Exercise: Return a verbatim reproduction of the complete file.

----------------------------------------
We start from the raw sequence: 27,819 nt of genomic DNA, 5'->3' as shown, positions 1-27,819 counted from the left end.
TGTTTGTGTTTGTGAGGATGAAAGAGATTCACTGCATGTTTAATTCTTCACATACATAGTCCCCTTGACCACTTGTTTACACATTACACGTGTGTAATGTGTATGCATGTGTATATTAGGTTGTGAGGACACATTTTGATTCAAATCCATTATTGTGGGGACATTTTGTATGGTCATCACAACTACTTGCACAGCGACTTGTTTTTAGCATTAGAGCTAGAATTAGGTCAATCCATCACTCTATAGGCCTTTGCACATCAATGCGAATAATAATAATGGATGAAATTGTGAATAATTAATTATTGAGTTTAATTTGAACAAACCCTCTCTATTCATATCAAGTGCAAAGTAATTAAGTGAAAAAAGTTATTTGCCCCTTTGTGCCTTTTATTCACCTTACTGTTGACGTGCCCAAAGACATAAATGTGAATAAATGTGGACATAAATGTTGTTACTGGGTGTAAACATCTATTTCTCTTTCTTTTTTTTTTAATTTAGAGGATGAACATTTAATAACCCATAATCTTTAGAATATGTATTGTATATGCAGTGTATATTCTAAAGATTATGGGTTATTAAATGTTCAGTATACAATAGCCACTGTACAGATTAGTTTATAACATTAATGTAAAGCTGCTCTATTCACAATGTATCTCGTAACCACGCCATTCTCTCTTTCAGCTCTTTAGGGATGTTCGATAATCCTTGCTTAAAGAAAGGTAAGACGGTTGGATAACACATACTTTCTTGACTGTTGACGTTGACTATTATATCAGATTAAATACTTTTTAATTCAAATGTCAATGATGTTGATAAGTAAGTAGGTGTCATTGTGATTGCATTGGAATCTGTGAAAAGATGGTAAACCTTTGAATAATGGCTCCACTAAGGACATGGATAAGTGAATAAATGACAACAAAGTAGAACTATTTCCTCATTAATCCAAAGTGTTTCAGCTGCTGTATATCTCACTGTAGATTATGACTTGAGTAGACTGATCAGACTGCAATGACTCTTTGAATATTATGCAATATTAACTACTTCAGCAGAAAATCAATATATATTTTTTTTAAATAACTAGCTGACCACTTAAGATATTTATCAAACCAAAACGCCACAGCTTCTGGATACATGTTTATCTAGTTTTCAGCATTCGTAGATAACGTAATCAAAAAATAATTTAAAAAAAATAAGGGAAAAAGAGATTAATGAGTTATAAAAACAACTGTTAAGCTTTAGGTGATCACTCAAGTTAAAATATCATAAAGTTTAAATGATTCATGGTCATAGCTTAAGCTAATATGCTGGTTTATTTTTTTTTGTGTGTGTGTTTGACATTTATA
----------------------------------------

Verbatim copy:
We start from the raw sequence: 27,819 nt of genomic DNA, 5'->3' as shown, positions 1-27,819 counted from the left end.
TGTTTGTGTTTGTGAGGATGAAAGAGATTCACTGCATGTTTAATTCTTCACATACATAGTCCCCTTGACCACTTGTTTACACATTACACGTGTGTAATGTGTATGCATGTGTATATTAGGTTGTGAGGACACATTTTGATTCAAATCCATTATTGTGGGGACATTTTGTATGGTCATCACAACTACTTGCACAGCGACTTGTTTTTAGCATTAGAGCTAGAATTAGGTCAATCCATCACTCTATAGGCCTTTGCACATCAATGCGAATAATAATAATGGATGAAATTGTGAATAATTAATTATTGAGTTTAATTTGAACAAACCCTCTCTATTCATATCAAGTGCAAAGTAATTAAGTGAAAAAAGTTATTTGCCCCTTTGTGCCTTTTATTCACCTTACTGTTGACGTGCCCAAAGACATAAATGTGAATAAATGTGGACATAAATGTTGTTACTGGGTGTAAACATCTATTTCTCTTTCTTTTTTTTTTAATTTAGAGGATGAACATTTAATAACCCATAATCTTTAGAATATGTATTGTATATGCAGTGTATATTCTAAAGATTATGGGTTATTAAATGTTCAGTATACAATAGCCACTGTACAGATTAGTTTATAACATTAATGTAAAGCTGCTCTATTCACAATGTATCTCGTAACCACGCCATTCTCTCTTTCAGCTCTTTAGGGATGTTCGATAATCCTTGCTTAAAGAAAGGTAAGACGGTTGGATAACACATACTTTCTTGACTGTTGACGTTGACTATTATATCAGATTAAATACTTTTTAATTCAAATGTCAATGATGTTGATAAGTAAGTAGGTGTCATTGTGATTGCATTGGAATCTGTGAAAAGATGGTAAACCTTTGAATAATGGCTCCACTAAGGACATGGATAAGTGAATAAATGACAACAAAGTAGAACTATTTCCTCATTAATCCAAAGTGTTTCAGCTGCTGTATATCTCACTGTAGATTATGACTTGAGTAGACTGATCAGACTGCAATGACTCTTTGAATATTATGCAATATTAACTACTTCAGCAGAAAATCAATATATATTTTTTTTAAATAACTAGCTGACCACTTAAGATATTTATCAAACCAAAACGCCACAGCTTCTGGATACATGTTTATCTAGTTTTCAGCATTCGTAGATAACGTAATCAAAAAATAATTTAAAAAAAATAAGGGAAAAAGAGATTAATGAGTTATAAAAACAACTGTTAAGCTTTAGGTGATCACTCAAGTTAAAATATCATAAAGTTTAAATGATTCATGGTCATAGCTTAAGCTAATATGCTGGTTTATTTTTTTTTGTGTGTGTGTTTGACATTTATA